Chester was by far the most memorable barrister I worked with. He went above and beyond to teach me as much as he could about practicing at the Bar: from how a case is put together […] with basic procedures/traditions, to general friendly advice about attitudes and conduct when applying. He took me out and treated me to lunch and we have exchanged e-mail and numbers, inviting me to ask any further questions/advice at any time which is extremely helpful for the future.

Thursday 3rd May
Thursday morning I joined Laura Collier and Alex Jamieson, whilst waiting for the previous over-running trial to finish, so Chester’s could formally begin.
Laura was defending an appeal concerning a traffic offence, however this was adjourned as they were awaiting further evidence.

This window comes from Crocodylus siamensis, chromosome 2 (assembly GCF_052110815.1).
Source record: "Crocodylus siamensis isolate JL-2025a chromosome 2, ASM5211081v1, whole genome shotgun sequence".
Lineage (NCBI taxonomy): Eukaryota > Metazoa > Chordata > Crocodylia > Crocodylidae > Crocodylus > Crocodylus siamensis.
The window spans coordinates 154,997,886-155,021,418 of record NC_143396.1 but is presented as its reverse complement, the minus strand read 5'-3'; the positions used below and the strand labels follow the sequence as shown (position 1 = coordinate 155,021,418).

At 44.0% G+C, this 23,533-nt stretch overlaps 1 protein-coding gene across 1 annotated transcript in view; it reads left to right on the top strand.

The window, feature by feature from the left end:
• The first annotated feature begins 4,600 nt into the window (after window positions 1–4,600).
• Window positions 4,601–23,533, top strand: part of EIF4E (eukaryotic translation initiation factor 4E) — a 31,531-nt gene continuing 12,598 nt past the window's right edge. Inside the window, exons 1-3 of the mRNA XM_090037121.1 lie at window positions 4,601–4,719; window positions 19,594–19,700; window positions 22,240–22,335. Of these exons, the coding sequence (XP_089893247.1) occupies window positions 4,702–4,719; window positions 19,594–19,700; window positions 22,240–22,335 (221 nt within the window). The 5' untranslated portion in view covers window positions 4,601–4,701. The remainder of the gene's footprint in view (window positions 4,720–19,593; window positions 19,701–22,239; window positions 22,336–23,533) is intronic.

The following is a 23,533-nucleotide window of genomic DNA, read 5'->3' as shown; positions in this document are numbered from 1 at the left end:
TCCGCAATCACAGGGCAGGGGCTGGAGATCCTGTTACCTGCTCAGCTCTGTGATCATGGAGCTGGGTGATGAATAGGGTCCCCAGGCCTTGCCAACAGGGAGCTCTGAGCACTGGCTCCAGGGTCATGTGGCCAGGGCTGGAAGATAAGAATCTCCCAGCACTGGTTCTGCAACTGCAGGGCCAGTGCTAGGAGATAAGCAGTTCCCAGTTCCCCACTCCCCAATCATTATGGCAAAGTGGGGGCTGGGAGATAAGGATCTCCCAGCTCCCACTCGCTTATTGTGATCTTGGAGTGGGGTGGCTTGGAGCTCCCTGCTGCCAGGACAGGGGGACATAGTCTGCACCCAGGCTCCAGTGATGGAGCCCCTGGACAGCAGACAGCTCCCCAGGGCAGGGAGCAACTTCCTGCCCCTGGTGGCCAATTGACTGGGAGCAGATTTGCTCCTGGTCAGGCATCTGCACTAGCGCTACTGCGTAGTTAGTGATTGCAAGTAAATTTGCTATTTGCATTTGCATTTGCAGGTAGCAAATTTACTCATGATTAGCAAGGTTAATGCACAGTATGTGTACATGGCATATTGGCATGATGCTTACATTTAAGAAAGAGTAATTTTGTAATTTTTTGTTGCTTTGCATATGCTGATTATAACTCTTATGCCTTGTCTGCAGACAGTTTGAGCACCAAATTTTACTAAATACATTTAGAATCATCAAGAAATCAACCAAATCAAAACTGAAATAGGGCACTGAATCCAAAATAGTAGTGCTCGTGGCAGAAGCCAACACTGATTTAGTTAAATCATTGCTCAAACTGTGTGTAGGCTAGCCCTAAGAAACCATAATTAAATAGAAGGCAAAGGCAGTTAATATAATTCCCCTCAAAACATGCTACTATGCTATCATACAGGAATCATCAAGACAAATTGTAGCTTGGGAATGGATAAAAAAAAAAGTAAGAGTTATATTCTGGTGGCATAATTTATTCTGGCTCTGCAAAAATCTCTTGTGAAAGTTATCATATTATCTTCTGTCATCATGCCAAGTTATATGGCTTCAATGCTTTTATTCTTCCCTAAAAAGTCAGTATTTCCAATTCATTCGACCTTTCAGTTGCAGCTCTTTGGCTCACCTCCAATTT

Following this, I accompanied Alex who was defending a young man who had stabbed someone. This hearing was Alex’s mitigation to the judge: some points included his age and background. This is then taken into consideration by the judge which may lessen the defendant’s sentence. This was an extremely good demonstration of advocacy.
Throughout the afternoon I re-joined Chester for the remainder of the trial. Unfortunately, due to lack of witness correspondence, this case was chucked out and no further action was taken.

Friday 4th May
During my final day at Inner London Crown Court, I had an amazing opportunity to witness true advocacy.

This case was regarding a multi-defendant trial where three defendants were being tried. Co-defence barristers, Alex and Emma, were presenting their closing speeches to the jury.